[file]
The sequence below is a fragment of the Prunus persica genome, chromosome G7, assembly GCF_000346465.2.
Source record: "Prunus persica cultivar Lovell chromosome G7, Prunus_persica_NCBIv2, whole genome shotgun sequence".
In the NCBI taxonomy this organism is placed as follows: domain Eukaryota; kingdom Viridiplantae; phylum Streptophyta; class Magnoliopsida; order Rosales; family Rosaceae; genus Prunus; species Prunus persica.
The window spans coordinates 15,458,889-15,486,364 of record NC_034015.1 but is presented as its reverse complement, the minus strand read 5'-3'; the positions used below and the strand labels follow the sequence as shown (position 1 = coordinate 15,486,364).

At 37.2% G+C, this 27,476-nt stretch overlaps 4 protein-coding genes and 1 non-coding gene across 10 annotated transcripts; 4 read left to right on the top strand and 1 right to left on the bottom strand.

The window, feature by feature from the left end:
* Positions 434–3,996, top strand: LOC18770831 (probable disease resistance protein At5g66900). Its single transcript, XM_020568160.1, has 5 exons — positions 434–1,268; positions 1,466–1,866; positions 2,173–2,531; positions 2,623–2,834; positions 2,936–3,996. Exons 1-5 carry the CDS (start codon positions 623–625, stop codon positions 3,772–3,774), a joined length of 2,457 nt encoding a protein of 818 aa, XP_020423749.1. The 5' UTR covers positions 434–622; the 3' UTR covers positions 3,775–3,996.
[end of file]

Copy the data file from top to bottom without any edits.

The sequence below is a fragment of the Prunus persica genome, chromosome G7, assembly GCF_000346465.2.
Source record: "Prunus persica cultivar Lovell chromosome G7, Prunus_persica_NCBIv2, whole genome shotgun sequence".
In the NCBI taxonomy this organism is placed as follows: domain Eukaryota; kingdom Viridiplantae; phylum Streptophyta; class Magnoliopsida; order Rosales; family Rosaceae; genus Prunus; species Prunus persica.
The window spans coordinates 15,458,889-15,486,364 of record NC_034015.1 but is presented as its reverse complement, the minus strand read 5'-3'; the positions used below and the strand labels follow the sequence as shown (position 1 = coordinate 15,486,364).

At 37.2% G+C, this 27,476-nt stretch overlaps 4 protein-coding genes and 1 non-coding gene across 10 annotated transcripts; 4 read left to right on the top strand and 1 right to left on the bottom strand.

The window, feature by feature from the left end:
* Positions 434–3,996, top strand: LOC18770831 (probable disease resistance protein At5g66900). Its single transcript, XM_020568160.1, has 5 exons — positions 434–1,268; positions 1,466–1,866; positions 2,173–2,531; positions 2,623–2,834; positions 2,936–3,996. Exons 1-5 carry the CDS (start codon positions 623–625, stop codon positions 3,772–3,774), a joined length of 2,457 nt encoding a protein of 818 aa, XP_020423749.1. The 5' UTR covers positions 434–622; the 3' UTR covers positions 3,775–3,996.